The number of mutual thrift institutions planning to go public has dropped sharply this year despite strong investor demand and market conditions that are driving valuations skyward.
Only 15 thrift initial public offerings-known as mutual conversions-have been completed so far this year compared to 40 in the first and second quarters of last year, according to Ryan, Beck & Co., West Orange, N.J.
The decline comes as interest rates are favorable and investors are generally hungry for financial stocks. Stock prices of mutual thrifts that have gone public have appreciated as much as 30% in a year.
"This is the most healthy environment to consider converting-the market is strong and investors are still buying-many deals are still being oversubscribed," said Martin Friedman of Friedman, Billings, Ramsey & Co., Arlington, Va.
He blamed the decline in conversions chiefly on the dwindling number of mutual savings and loans.
But another serious obstacle is the reluctance of mutuals to convert while industry regulators are still trying to reconcile the bank and thrift charters.
"Thrifts do not want to be faced with a new regulator and a new set of rules mid-stream of a conversion," said Mr. Friedman. "It could potentially derail it."
And yet other mutual savings and loans are committed to staying mutuals, regardless of the regulatory environment.
"The mutual conversions that are left by process of elimination are among the most conservative bankers around," said Ben A. Plotkin, president of Ryan Beck. "They are focused on preserving control, and it is difficult to reconcile a full conversion with preservation of control."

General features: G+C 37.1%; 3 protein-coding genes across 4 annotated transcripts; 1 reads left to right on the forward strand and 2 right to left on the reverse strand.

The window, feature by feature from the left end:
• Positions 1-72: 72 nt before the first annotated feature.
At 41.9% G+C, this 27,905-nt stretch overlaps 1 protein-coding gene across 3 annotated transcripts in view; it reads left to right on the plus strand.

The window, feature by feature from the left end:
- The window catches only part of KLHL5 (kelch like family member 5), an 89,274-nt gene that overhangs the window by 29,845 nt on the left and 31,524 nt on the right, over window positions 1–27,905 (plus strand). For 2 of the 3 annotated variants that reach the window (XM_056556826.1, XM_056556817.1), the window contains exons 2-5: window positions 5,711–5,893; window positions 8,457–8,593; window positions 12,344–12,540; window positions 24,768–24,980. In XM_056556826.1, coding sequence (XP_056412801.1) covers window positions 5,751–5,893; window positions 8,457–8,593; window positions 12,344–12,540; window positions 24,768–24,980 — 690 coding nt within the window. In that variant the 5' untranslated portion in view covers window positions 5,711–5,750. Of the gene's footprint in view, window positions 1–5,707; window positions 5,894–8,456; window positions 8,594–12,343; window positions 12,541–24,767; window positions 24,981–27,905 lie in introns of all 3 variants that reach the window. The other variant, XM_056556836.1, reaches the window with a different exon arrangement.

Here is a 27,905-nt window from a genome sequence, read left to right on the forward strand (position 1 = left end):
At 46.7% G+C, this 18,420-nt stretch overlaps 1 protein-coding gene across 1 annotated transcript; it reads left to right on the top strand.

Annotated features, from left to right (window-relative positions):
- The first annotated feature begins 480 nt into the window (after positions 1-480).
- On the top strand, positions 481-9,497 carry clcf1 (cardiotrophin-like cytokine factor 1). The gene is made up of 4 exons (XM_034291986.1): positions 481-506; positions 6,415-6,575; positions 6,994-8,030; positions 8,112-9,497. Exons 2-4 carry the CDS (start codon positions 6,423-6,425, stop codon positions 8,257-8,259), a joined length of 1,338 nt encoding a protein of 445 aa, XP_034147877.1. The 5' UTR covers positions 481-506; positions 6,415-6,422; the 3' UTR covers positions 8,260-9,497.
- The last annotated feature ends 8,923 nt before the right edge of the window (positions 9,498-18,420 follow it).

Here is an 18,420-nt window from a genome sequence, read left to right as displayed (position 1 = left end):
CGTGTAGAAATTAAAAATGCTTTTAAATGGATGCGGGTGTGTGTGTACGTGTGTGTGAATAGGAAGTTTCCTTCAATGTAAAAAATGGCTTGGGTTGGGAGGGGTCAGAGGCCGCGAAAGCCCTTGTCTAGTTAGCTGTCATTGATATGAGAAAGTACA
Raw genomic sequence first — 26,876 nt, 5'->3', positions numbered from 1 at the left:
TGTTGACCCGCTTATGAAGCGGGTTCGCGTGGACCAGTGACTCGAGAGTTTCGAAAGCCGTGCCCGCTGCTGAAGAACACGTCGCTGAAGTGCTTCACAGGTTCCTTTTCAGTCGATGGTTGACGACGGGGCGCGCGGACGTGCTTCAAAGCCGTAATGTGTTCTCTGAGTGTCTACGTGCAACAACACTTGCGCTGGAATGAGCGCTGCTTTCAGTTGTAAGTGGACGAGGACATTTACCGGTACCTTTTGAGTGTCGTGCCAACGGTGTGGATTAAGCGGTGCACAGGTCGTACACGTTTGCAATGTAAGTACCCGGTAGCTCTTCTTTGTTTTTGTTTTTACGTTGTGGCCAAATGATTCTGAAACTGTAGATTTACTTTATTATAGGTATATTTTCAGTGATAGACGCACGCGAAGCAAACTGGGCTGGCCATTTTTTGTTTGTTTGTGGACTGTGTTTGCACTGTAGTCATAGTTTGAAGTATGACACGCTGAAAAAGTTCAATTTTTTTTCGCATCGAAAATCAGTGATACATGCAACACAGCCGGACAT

Mr. Plotkin pointed out that another significant downside element of conversions, from thrifts' point of view, is overcapitalization, which dampens return on equity.
"Without exception, most recent conversions have a low return on equity, and it takes several years to grow into capital," said Mr. Plotkin. "And if they do not, shareholders may get impatient, and impatient shareholders can lead to pressure to sell the company."
Even if they do want to be acquired, it won't be so easy, said associate analyst Marguerite E. Sons of Interstate Johnson Lane, Atlanta.
"Overcapitalization puts a kink in the company's valuation, meaning it makes it hard to figure out," said Ms. Sons. "It is difficult to put a premium or price to be paid on excess capital. This could keep potential acquirers at bay."
Nevertheless, business will be brisk in the upcoming week, with nine thrifts (see graphic) expecting to go public next week. Many such deals occur near the end of a quarter.
"There is a realization about competing and growing through acquisition and rewarding a management team," said Mr. Friedman. "One of the only ways that you can do that is to be a stock company."
Thrift experts expect the latter part of the year to produce more action. R. Lee Burrows Jr., president of Trident Financial Corp., which specializes in mutual conversions, estimated that about 40 mutual conversions are set to go public in the year's second half.
Mr. Burrows noted that some major thrifts, such as Independence Savings Bank, Brooklyn, N.Y., are expected to convert.